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The William Harvey Research Institute - Faculty of Medicine and Dentistry

New study reveals insights in the genetic architecture of right ventricular structure and function

The study, published in Nature Genetics, provides the first large scale insight into the genetic basis for the function and structure of one of the most important parts of the heart, the right ventricle (RV). 

Model of a human heart

Heart Model. 

The RV is responsible for pumping blood into the lung vessels where it picks up oxygen and releases carbon dioxide. Due to various anatomical limitations, the RV can be difficult to image limiting the number of genetic studies involving the RV. 

Researchers from Queen Mary University of London used a novel machine learning technique to train a computer to accurately analyse the RV images from magnetic resonance imaging (MRI) studies of thousands of participants in the UK Biobank study. Using this information, they performed a genetic association analysis to understand the genetic factors influencing differences in RV structure and function in a general population. The team discovered a total of 25 regions in human genome associated with variation in RV measurements. The genetic risk score of RV predicts heart artery disease and a heart muscle disease called ‘dilated cardiomyopathy’.

The left ventricle (LV) is the main pump of the heart, responsible for pumping oxygen-containing blood to the body. Despite the interdependent nature of the LV and RV, this study describes genetic determinants of RV that appear more specific to the RV.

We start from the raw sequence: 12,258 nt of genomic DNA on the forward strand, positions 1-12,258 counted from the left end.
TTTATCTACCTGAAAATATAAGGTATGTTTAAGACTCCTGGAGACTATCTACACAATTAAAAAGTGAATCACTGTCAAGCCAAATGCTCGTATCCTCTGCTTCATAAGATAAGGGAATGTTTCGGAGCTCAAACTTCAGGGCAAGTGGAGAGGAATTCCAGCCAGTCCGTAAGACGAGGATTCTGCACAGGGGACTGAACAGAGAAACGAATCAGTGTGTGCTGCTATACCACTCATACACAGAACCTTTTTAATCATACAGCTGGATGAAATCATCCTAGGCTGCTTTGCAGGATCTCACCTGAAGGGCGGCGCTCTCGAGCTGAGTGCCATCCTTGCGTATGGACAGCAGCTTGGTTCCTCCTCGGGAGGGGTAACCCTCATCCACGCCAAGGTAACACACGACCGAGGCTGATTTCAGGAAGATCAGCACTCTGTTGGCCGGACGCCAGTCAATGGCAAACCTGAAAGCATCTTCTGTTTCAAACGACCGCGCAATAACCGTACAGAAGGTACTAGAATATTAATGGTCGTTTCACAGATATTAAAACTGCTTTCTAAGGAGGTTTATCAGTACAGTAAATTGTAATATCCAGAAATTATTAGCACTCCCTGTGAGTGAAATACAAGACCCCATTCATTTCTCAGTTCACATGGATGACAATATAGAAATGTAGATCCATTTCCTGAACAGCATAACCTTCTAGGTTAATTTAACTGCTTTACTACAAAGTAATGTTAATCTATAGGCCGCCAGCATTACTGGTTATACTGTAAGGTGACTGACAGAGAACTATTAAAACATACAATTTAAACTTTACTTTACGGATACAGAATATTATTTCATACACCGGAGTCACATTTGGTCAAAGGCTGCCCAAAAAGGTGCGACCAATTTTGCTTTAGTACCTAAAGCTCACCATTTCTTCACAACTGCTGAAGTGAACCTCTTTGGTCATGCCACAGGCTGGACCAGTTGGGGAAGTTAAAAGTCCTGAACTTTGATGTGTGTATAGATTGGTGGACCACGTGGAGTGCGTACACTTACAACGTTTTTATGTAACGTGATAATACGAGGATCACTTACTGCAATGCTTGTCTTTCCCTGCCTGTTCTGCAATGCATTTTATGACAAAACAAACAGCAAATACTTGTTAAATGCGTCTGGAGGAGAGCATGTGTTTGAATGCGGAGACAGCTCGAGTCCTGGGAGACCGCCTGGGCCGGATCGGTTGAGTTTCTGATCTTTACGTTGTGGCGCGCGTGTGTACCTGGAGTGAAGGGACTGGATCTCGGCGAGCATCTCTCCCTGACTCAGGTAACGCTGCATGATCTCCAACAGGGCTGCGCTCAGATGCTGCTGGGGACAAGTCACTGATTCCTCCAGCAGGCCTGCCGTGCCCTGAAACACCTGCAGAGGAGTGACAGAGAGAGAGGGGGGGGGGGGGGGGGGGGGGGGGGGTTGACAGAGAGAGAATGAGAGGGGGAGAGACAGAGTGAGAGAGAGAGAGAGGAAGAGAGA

Dr Nay Aung, NIHR Academic Clinical Lecturer at Queen Mary University of London, said: “We were able to replicate these findings in a completely different cohort of patients in which RV structure and function was measured differently. Some genes that are associated with RV variation play an important role in regulating muscle contraction and how cells adhere to each other in the heart.

“This study provides the first comprehensive assessment of the genetics of RV structure and function in a general population. The findings can be used to better understand the genetic basis of cardiovascular disease and have the potential to improve our diagnosis and treatment of cardiovascular disease when taken in the context of the wider cardiogenetics literature.”

This study was based on a population of individuals of European descent and these findings may vary in a more genetically diverse population. 

Further information

Aung, N., Vargas, J.D., Yang, C. et al. Genome-wide association analysis reveals insights into the genetic architecture of right ventricular structure and function. Nat Genet 54, 783–791 (2022).




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